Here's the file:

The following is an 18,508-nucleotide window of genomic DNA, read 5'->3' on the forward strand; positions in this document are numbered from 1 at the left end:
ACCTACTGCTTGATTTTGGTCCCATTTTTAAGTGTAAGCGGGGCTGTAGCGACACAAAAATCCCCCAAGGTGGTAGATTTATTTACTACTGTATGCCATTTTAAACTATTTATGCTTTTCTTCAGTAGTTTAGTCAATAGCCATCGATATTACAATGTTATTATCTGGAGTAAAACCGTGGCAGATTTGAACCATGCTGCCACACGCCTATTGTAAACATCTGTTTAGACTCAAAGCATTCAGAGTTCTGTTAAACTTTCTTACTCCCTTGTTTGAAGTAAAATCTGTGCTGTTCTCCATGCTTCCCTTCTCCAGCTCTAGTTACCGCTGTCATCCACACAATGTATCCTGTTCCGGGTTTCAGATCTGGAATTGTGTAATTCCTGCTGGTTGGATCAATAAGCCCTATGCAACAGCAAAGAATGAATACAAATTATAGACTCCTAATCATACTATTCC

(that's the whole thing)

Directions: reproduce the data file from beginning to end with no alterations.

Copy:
The following is an 18,508-nucleotide window of genomic DNA, read 5'->3' on the forward strand; positions in this document are numbered from 1 at the left end:
ACCTACTGCTTGATTTTGGTCCCATTTTTAAGTGTAAGCGGGGCTGTAGCGACACAAAAATCCCCCAAGGTGGTAGATTTATTTACTACTGTATGCCATTTTAAACTATTTATGCTTTTCTTCAGTAGTTTAGTCAATAGCCATCGATATTACAATGTTATTATCTGGAGTAAAACCGTGGCAGATTTGAACCATGCTGCCACACGCCTATTGTAAACATCTGTTTAGACTCAAAGCATTCAGAGTTCTGTTAAACTTTCTTACTCCCTTGTTTGAAGTAAAATCTGTGCTGTTCTCCATGCTTCCCTTCTCCAGCTCTAGTTACCGCTGTCATCCACACAATGTATCCTGTTCCGGGTTTCAGATCTGGAATTGTGTAATTCCTGCTGGTTGGATCAATAAGCCCTATGCAACAGCAAAGAATGAATACAAATTATAGACTCCTAATCATACTATTCC